Getting puppy used to gentle handling | Source

A Word About Bite-Inhibition Methods

Following are some games I have used with success with German Shepherd pups. Before playing these games with your pup, I want to emphasize the importance of using only positive, reward-based methods. This is a breed that is known for being fearless, that often won't back down when challenged. The German Shepherd was bred to persist and not give up when faced with rebellious sheep. Because of its courage, this breed is often used for police work.

According to the American Kennel Club standard, " the breed has a distinct personality marked by direct and fearless, but not hostile, expression, self-confidence and a certain aloofness that does not lend itself to immediate and indiscriminate friendships. The dog must be approachable, quietly standing its ground and showing confidence and willingness to meet overtures without itself making them." Yet, this breed is also very sensitive.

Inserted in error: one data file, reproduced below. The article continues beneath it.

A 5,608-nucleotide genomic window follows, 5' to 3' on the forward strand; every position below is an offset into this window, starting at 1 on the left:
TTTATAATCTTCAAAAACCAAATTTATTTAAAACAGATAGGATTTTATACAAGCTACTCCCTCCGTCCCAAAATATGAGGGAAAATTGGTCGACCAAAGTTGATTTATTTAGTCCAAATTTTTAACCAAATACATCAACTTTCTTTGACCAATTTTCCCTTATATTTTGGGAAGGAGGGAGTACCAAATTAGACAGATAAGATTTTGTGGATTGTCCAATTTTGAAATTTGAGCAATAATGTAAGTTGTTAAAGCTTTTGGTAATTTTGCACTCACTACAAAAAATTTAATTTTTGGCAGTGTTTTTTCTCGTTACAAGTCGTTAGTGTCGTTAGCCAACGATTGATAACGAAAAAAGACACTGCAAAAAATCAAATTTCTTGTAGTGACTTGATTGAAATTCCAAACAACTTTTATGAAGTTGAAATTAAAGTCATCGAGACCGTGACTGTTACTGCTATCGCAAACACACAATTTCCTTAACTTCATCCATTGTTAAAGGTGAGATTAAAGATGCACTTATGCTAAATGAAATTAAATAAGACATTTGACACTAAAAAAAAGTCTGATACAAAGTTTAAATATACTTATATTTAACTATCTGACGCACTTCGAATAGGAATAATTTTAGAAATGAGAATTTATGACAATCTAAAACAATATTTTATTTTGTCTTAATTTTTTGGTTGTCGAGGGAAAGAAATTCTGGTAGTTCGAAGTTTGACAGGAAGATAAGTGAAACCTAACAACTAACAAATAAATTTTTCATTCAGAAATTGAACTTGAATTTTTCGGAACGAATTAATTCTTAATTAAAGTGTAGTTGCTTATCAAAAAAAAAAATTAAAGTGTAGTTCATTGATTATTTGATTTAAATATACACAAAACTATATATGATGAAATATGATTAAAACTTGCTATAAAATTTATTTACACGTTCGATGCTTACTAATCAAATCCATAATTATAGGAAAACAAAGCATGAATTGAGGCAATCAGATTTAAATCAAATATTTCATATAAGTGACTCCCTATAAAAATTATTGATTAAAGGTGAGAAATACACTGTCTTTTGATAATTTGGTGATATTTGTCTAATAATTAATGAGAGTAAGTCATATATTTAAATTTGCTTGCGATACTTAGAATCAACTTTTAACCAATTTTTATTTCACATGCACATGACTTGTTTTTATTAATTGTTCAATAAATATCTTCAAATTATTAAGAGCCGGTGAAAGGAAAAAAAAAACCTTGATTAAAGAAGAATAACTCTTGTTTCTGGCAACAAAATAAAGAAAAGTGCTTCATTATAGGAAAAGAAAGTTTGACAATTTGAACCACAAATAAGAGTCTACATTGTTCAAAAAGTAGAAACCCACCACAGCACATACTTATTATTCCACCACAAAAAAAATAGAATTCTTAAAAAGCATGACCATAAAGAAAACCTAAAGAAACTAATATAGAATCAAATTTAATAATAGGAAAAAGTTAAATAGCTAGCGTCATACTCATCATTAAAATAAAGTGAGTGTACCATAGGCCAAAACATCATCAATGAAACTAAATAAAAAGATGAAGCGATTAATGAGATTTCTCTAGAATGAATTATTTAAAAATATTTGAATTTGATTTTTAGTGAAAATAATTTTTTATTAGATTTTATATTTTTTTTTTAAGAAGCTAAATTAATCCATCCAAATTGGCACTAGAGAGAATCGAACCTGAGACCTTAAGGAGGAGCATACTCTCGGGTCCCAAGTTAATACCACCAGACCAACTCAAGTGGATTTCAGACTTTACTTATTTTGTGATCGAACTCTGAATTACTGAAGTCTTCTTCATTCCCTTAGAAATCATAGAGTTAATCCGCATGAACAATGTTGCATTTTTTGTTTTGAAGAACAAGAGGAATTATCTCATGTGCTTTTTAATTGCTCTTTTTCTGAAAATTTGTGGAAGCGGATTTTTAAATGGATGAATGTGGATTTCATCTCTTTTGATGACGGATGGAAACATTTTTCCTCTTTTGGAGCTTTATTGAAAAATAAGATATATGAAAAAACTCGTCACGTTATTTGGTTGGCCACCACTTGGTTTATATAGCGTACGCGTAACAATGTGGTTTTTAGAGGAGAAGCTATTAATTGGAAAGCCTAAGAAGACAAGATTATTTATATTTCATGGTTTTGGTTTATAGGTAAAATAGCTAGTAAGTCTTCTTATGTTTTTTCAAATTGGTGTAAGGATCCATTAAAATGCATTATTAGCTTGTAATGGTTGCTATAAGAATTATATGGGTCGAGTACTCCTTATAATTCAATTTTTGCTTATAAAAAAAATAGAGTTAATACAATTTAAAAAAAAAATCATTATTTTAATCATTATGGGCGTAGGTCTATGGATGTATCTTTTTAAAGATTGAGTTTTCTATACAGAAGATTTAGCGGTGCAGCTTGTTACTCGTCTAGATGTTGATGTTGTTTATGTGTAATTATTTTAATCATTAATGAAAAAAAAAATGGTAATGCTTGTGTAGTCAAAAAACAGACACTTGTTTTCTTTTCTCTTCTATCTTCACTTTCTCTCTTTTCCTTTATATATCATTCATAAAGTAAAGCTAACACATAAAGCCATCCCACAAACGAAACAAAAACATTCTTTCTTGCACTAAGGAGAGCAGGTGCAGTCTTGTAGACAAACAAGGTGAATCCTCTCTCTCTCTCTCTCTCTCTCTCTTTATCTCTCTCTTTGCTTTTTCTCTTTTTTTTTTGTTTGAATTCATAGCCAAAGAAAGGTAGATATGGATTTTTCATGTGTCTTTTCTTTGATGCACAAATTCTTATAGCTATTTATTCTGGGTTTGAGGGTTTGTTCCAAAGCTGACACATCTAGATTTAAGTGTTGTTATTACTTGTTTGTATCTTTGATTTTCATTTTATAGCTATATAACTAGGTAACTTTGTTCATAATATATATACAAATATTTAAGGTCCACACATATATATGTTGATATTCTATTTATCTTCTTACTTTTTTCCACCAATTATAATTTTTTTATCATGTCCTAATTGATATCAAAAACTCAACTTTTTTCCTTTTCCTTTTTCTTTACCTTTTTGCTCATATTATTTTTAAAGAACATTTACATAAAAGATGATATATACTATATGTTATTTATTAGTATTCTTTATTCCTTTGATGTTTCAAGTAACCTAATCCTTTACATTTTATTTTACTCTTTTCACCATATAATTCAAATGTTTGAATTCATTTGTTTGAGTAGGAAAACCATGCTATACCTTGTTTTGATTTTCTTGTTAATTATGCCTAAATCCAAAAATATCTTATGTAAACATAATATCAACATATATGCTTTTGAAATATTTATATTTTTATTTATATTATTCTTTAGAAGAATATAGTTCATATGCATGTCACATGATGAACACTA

If the puppy nips, it may be tempting to use coercion-based methods such as squeezing the dog's muzzle tightly or roughly taking him by the scruff and pinning him down to show him "who's boss". Yet, consider, that some of these pups will just come back for more and you will just increase the arousal levels; rather than decreasing them. Even in German Shepherd puppy play I occasionally see this behavior. A puppy may bite too hard, the German Shepherd will yelp, but the German Shepherd may not back off from play to give the other puppy a time-out as some other puppies do, but gets aroused and rather goes on to bite more.

Also, consider that coercion-based methods will negatively affect the dog/dog owner bond and increase the nipping behavior as now the puppy will nip more, but now to defend himself from rough and inappropriate handling. This is the best way to train a puppy that hands are bad and worth keeping away from their bodies!

Fortunately, there are many better ways to teach proper bite inhibition to these pups. In the picture above, you can see a nippy German Shepherd nipping my arm before undergoing training and developing more "finesse." This was his stereotyped response to any type of touch.

Getting puppy used to enjoy basic handling.
Getting puppy used to enjoy basic handling. | Source

Five Games to Train Puppies Bite Inhibition